Generally, a single-vision lens is prescribed to provide clear vision at all distances. However, patients over age 40, or children and adults whose myopia is due to the stress of near-vision work, may need a bifocal or progressive addition lens. These multifocal lenses provide different powers or strengths throughout the lens to allow for clear vision in the distance and up close.
For some individuals, kontact lenses offer clearer vision and a wider field of view than eyeglasses. However, since contact lenses are worn directly on the eyes, they require proper care to safeguard eye health.
Another option for treating myopia is orthokeratology (ortho-k), also known as corneal refractive therapy (CRT). In this nonsurgical procedure, you wear a series of specially designed rigid contact lenses to gradually reshape the curvature of your cornea, the front outer surface of the eye. The lenses place pressure on the cornea to flatten it. This changes how light entering the eye is focused. You wear the contact lenses for limited periods, such as overnight, and then remove them. People with moderate myopia may be able to temporarily obtain clear vision for most of their daily activities.
Laser procedures such as LASIK (laser in situ keratomileusis) or PRK (photorefractive keratectomy) are also possible treatment options for myopia in adults. A laser beam of light reshapes the cornea by removing a small amount of eye tissue. The amount of myopia that PRK or LASIK can correct is limited by the amount of corneal tissue that can be safely removed.
In PRK, a laser removes a thin layer of tissue from the surface of the cornea in order to change its shape and refocus light entering the eye.
LASIK removes tissue from the inner layers, but not from the surface, of the cornea. To do this, a section of the outer corneal surface is lifted and folded back to expose the inner tissue. A laser then removes the precise amount of corneal tissue needed to reshape the eye. Then, the flap of outer tissue is placed back in position to heal.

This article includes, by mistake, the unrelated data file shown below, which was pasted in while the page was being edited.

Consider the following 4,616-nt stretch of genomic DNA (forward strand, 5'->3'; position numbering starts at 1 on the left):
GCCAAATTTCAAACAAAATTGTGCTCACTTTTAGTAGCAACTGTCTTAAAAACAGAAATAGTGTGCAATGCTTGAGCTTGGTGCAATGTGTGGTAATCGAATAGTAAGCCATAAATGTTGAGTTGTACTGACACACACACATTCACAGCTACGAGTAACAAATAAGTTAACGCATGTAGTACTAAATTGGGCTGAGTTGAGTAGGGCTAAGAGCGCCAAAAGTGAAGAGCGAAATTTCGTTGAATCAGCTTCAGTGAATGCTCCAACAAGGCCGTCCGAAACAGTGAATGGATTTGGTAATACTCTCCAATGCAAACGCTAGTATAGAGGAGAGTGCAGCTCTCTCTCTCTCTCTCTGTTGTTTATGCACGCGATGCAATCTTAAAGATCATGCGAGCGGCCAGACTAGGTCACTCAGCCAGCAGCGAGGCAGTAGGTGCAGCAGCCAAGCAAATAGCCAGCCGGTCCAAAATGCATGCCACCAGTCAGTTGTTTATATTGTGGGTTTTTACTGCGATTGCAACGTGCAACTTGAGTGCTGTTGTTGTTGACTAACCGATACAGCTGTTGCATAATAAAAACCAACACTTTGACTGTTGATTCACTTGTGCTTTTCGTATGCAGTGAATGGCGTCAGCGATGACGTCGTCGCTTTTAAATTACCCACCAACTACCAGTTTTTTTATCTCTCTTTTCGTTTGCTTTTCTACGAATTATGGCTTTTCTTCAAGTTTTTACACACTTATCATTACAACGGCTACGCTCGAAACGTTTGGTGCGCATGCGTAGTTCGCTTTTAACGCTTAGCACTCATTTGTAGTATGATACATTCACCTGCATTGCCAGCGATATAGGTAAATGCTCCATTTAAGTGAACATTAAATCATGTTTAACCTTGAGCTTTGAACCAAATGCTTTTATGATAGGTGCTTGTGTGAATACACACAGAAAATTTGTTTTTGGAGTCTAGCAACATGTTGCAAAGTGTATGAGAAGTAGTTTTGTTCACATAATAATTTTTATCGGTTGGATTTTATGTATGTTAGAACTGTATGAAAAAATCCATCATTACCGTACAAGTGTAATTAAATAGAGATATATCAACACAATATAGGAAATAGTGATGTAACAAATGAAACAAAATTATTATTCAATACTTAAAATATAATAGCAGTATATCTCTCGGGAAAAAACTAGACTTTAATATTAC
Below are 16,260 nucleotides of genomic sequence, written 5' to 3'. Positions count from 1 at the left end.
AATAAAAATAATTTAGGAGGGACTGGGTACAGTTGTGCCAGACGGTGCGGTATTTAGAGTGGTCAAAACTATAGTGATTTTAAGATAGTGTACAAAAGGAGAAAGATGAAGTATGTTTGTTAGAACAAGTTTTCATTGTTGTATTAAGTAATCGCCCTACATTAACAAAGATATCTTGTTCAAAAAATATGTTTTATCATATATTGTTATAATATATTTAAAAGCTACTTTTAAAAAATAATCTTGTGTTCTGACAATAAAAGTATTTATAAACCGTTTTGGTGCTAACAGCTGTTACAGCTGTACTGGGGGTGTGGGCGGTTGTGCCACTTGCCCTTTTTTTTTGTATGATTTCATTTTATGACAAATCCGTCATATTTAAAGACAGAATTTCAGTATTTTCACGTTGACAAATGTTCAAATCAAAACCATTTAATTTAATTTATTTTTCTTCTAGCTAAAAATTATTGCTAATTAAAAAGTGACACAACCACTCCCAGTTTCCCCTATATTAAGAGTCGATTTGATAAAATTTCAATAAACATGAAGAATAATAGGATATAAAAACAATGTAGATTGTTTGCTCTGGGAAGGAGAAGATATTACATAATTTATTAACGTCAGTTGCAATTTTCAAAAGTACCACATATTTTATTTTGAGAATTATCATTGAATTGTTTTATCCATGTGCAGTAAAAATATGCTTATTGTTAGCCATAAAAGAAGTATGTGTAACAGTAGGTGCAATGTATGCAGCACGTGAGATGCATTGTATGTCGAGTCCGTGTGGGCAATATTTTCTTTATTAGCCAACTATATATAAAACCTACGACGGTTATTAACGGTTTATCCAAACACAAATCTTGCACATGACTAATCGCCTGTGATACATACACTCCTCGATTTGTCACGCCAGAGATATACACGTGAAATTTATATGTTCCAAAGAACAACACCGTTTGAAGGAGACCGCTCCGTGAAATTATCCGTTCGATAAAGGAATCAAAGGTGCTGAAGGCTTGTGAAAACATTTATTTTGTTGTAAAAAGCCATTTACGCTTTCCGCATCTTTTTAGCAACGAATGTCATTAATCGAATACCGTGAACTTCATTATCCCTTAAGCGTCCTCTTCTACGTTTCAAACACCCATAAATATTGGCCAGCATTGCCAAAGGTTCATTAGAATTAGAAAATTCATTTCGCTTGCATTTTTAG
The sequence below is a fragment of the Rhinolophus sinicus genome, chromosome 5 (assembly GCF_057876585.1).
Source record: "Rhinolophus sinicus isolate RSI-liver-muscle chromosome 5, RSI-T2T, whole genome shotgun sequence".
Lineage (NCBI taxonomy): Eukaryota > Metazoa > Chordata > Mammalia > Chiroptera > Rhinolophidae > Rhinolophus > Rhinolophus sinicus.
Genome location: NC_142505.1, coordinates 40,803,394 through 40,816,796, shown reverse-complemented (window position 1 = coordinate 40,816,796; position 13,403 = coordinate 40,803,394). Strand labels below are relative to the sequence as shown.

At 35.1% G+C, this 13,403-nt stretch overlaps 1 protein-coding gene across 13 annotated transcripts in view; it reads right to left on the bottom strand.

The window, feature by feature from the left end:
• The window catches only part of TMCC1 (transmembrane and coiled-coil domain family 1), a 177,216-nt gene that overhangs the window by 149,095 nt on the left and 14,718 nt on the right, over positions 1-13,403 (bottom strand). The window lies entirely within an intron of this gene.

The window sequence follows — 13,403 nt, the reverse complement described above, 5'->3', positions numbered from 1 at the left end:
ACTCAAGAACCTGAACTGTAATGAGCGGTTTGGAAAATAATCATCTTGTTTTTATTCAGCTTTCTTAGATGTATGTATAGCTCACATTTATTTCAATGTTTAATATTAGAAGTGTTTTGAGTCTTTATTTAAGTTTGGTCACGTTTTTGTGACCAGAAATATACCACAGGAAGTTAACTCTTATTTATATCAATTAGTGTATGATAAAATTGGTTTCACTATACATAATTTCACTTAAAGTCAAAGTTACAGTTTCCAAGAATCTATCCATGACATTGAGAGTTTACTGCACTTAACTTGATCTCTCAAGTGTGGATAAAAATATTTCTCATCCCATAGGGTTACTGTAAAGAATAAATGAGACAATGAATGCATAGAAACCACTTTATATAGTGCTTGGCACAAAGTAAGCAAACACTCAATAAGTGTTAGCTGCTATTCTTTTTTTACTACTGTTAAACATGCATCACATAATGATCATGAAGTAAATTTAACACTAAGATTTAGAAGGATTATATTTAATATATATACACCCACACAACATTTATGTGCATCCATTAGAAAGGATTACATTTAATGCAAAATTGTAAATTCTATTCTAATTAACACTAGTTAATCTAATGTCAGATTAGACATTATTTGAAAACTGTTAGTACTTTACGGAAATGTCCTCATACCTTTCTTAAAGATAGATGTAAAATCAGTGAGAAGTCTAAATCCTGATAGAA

People who are highly nearsighted or whose corneas are too thin for laser procedures may be able to have their myopia surgically corrected. An optometrist may be able to implant small lenses with the desired optical correction in their eyes. The implant can be placed just in front of the natural lens (phakic intraocular lens implant), or the implant can replace the natural lens (clear lens extraction with intraocular lens implantation). This clear lens extraction procedure is similar to cataract surgery but occurs before a cataract is present.
If you have myopia, you have a variety of options to correct your vision problem. In consultation with your optometrist, you can select the treatment that best meets your visual and lifestyle needs.
Myth: Myopia develops based on how we use our eyes. Therefore, we can control whether or not we become nearsighted.
Fact: Like many conditions, myopia develops due to a combination of genes and environment.
Myth: Reading glasses or other devices such as pinhole glasses can prevent myopia.
Fact: No credible research shows that pinhole glasses prevents myopia or slows its progression. For some patients, reading glasses or bifocals can be effective, but this is not true for everyone. Through a comprehensive examination, your optometrist can identify if you are one of those people.
Myth: It is better to wear weaker glasses so your eyes have to work harder.
Fact: This has been proven incorrect.
Myth: Wearing glasses makes your myopia worse..
Fact: Research shows that wearing glasses to provide clear distance vision does not cause more myopia. For some people, these lenses do not help their near vision. They should remove their glasses for near vision, or get a bifocal in their glasses. Your optometrist, who tests both far and near vision, will advise you if removing your glasses or adding a bifocal is appropriate for reading and other close work.
Myth: Contact lenses can prevent myopia or slow its progression.
Fact: In the past, success in this area has been minimal. However, more recent research shows that contact lenses can help slow the progression of nearsightedness in some patients. This is partially explained by the difference in focus between the center of the retina and the periphery of the retina. This is new and ongoing research.